And my very delayed response to you, David, is, no. While I had a shy streak as a teen, for the most part, I make a good chunk of my living from talking in public and helping other shy folks work through that.

    Your video is a great illustration of so many presentations I’ve been to, in my day.

    And it still cracks me up.



  43. Thank you! I hope I will never again ruin a power point with these errors.
    P.S. Dan, your comment about making the slides into memory joggers is very insightful.

  44. Help! I have created my first power point presentation for my business (a home staging/design company) complete with before and after video and background music. I can burn it on CD’s to mail, but when I try to email it, the fonts come out much bigger and some copy is right off the page. Obviously I want to email it as a show so potential clients (realtors) can view it as a show only. What am I doing wrong? I embedded the true fonts? Any ideas?

  45. Linda – two comments up – the best place to get answers to problems like that is the comprehensive PowerPoint FAQs site http://pptfaq.com/ (not mine).

    David – it was great to see this video again. It hasn’t been bettered. There are lots of internet resources for people who want to move away from text-based presentations to more visual ones. Glen Millar’s PowerPoint workbench (http://www.pptworkbench.com/ ) is great for getting to grips with visuals and animations, and advanced presenters should look into Robert Lane’s http://www.aspirecomunications.com which has amazing demo videos on using PowerPoint in a non-linear and interactive way. Finally, may I mention Opazity ( http://www.opazity.com ), my own plug-in for PowerPoint which helps presenters focus audiences’ attention by creating an opaque glass effect – amongst others- that can be faded in or out at the appropriate moment to reveal the image beneath.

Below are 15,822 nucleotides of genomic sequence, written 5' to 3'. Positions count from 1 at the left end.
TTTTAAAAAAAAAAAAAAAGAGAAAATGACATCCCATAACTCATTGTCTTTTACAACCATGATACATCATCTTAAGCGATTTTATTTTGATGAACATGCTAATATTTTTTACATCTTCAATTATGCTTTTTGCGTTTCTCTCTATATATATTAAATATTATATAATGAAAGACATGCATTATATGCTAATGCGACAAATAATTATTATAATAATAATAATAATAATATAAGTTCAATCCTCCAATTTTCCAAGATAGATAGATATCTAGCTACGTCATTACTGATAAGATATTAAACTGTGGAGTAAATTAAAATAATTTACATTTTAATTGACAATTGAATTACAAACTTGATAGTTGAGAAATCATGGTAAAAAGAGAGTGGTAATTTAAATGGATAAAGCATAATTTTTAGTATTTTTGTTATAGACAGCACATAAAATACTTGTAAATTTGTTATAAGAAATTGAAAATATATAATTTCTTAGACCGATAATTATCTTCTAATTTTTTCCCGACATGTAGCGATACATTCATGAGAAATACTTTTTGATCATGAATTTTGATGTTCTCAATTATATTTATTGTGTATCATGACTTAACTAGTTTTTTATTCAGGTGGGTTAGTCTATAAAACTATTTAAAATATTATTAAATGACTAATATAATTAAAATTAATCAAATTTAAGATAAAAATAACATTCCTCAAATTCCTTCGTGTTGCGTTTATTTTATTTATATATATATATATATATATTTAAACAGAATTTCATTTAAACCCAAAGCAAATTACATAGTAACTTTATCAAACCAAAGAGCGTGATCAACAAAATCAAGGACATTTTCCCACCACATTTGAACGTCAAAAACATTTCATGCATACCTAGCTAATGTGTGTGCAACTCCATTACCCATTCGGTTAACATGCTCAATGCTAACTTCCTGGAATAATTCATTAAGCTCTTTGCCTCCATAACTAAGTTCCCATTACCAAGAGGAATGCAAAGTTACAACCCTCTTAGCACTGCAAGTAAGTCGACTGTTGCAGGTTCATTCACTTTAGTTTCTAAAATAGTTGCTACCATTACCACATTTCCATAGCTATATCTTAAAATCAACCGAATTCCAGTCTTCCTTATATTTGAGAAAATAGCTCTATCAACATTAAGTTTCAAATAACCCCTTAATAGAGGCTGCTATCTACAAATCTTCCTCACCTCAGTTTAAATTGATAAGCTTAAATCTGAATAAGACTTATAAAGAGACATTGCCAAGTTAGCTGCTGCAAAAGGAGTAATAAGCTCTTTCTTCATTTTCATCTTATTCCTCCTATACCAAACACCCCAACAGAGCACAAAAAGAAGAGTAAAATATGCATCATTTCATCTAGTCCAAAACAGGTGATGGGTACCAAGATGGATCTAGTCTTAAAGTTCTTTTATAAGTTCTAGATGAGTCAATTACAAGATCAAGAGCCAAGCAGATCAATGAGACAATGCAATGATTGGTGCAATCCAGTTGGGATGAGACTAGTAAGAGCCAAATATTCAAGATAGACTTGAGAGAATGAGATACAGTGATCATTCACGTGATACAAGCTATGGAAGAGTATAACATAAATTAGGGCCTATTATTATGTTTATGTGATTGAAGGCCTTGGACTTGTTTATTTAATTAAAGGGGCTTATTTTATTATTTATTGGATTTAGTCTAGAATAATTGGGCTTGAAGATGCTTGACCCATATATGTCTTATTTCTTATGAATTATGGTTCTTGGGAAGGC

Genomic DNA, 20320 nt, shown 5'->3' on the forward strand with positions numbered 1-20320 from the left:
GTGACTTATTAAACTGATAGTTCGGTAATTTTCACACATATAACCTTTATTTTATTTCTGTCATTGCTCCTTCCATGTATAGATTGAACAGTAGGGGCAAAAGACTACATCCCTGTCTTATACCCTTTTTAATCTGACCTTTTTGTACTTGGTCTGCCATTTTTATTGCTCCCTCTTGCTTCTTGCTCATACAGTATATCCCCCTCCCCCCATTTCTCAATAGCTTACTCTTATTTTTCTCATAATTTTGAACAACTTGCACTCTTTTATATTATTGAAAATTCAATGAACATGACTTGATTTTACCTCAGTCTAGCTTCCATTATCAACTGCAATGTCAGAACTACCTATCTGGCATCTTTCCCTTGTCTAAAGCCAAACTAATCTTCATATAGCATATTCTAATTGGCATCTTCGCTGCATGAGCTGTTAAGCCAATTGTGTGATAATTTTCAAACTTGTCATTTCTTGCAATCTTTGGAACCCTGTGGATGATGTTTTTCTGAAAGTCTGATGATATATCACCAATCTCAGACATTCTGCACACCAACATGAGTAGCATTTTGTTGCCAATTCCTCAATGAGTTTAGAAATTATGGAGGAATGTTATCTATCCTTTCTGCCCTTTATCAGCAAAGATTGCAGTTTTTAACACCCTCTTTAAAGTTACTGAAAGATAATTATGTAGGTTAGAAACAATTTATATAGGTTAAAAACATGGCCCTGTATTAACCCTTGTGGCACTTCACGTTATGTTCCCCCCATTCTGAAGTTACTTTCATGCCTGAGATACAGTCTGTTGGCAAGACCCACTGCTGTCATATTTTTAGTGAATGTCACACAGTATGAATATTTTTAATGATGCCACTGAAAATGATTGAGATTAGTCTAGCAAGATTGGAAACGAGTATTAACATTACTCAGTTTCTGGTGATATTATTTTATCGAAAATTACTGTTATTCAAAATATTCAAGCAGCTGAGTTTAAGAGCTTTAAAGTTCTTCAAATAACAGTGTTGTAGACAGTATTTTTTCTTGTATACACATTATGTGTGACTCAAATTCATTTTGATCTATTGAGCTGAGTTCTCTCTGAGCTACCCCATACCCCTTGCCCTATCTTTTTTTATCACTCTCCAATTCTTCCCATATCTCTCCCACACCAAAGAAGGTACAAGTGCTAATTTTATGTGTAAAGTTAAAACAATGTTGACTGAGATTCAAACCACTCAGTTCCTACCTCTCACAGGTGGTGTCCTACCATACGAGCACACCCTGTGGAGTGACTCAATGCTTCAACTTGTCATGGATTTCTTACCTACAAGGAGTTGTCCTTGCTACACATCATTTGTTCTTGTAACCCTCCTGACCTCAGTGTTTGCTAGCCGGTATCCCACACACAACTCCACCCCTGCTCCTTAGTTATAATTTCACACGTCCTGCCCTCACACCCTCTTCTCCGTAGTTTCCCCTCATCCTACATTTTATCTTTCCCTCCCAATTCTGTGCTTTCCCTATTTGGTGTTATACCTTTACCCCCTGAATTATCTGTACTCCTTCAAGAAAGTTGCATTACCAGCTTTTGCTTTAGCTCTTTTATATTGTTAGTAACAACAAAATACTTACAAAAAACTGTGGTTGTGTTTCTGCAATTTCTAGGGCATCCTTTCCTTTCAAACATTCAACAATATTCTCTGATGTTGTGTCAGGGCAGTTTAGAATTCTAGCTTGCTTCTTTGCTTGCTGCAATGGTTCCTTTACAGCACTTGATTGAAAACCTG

46. Steve,

    Many thanks for answering Linda’s comment above. I appreciate that.

    Glad you enjoyed watching the video again too, and good of you to take the time to comment.

  47. Just as you earlier mate, I am too scaring of presentations. It just scaries me to talk in to public, don’t know why… But I do enjoy making them :) And especially looking at my final result.

  48. This may be an old post, but I just have to comment on it because presentations in real-life, especially in front of large audiences take a massive amount of courage and of course the skill needed. Back to video, I just want to say that I have seen way to many people by now doing it.

  49. Adam, you brought me back here for the first time in a while, and the YouTube video I linked to was no longer available. I’ve updated it now, so it’ll work on my site. Cheers.

  50. I kinda like the guy who presented this. A pretty funny dude, indeed. Actually I burst into laughter when watching this…

  51. I found this video a few years back, and During my speech class at my university, we made the teacher play this to the class, and he is going to play this to the rest of his speech students each term. Hopefully.

  52. Is there any way you could give this presentation to the military? The ARMY (which I am in) lives on Power Point. Every mistake you pointed out I see on a weekly basis. You are an inspiration for this alone!

  53. That is getting passed around the office. I cannot believe I have not seen that before. Hopefully the guys here take note.

  54. Another one who stumbled across this.. although it appears not to have had a comment for a while.

    Interesting to say the least.

    I’ve been a trainer/coach for several years now and was told catagorically recently that ‘it’s not proper training unless a PowerPoint presentation is used…’